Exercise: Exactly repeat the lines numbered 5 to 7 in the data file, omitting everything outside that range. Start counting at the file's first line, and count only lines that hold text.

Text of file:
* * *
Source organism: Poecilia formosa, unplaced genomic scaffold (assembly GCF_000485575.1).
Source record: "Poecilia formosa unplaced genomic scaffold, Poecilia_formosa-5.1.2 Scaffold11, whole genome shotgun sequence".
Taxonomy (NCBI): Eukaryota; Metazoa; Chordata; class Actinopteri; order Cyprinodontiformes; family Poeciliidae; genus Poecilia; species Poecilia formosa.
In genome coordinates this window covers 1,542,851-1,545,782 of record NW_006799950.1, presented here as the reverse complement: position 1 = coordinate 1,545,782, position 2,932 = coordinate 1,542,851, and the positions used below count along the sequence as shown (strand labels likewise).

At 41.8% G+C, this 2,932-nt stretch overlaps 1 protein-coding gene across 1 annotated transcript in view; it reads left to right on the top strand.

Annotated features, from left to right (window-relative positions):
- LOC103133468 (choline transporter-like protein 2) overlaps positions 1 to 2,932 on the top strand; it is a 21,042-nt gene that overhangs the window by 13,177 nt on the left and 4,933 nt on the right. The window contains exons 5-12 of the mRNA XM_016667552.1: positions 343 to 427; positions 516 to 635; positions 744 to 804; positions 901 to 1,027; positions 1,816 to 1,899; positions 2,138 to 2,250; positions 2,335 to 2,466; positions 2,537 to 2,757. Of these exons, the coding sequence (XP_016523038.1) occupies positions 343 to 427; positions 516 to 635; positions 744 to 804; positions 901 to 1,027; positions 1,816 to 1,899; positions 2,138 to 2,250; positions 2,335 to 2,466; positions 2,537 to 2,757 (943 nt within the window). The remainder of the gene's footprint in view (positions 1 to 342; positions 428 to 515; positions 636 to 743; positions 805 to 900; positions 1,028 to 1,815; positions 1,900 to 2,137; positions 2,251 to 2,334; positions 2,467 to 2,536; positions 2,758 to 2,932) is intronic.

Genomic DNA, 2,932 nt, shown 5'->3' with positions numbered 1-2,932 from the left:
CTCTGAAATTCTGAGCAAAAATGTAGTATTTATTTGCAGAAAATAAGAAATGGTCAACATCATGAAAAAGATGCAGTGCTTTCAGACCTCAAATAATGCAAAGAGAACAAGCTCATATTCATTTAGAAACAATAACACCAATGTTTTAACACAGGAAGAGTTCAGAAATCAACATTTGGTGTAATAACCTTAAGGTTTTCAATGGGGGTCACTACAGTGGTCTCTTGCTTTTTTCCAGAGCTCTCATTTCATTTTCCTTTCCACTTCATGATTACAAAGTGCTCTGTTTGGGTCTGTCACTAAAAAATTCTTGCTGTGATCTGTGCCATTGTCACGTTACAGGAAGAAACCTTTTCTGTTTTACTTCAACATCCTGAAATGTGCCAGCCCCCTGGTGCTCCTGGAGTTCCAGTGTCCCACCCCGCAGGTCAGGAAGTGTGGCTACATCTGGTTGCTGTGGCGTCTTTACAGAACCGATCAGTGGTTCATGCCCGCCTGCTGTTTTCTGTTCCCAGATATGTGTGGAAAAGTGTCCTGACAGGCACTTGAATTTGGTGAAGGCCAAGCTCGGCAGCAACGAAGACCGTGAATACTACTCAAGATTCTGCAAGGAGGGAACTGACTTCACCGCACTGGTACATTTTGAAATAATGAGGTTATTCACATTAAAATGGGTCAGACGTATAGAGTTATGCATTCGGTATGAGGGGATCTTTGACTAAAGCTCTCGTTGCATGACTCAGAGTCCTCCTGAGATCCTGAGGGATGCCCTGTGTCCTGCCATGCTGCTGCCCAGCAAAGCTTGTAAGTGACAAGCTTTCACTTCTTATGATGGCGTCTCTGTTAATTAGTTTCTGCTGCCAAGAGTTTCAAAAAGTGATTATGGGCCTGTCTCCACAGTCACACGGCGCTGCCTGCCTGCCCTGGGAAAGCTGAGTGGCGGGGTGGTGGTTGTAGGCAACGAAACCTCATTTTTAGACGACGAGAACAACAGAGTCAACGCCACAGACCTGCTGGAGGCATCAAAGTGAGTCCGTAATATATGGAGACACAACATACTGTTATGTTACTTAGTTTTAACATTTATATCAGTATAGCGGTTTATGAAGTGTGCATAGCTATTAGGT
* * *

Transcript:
At 41.8% G+C, this 2,932-nt stretch overlaps 1 protein-coding gene across 1 annotated transcript in view; it reads left to right on the top strand.

Annotated features, from left to right (window-relative positions):
- LOC103133468 (choline transporter-like protein 2) overlaps positions 1 to 2,932 on the top strand; it is a 21,042-nt gene that overhangs the window by 13,177 nt on the left and 4,933 nt on the right. The window contains exons 5-12 of the mRNA XM_016667552.1: positions 343 to 427; positions 516 to 635; positions 744 to 804; positions 901 to 1,027; positions 1,816 to 1,899; positions 2,138 to 2,250; positions 2,335 to 2,466; positions 2,537 to 2,757. Of these exons, the coding sequence (XP_016523038.1) occupies positions 343 to 427; positions 516 to 635; positions 744 to 804; positions 901 to 1,027; positions 1,816 to 1,899; positions 2,138 to 2,250; positions 2,335 to 2,466; positions 2,537 to 2,757 (943 nt within the window). The remainder of the gene's footprint in view (positions 1 to 342; positions 428 to 515; positions 636 to 743; positions 805 to 900; positions 1,028 to 1,815; positions 1,900 to 2,137; positions 2,251 to 2,334; positions 2,467 to 2,536; positions 2,758 to 2,932) is intronic.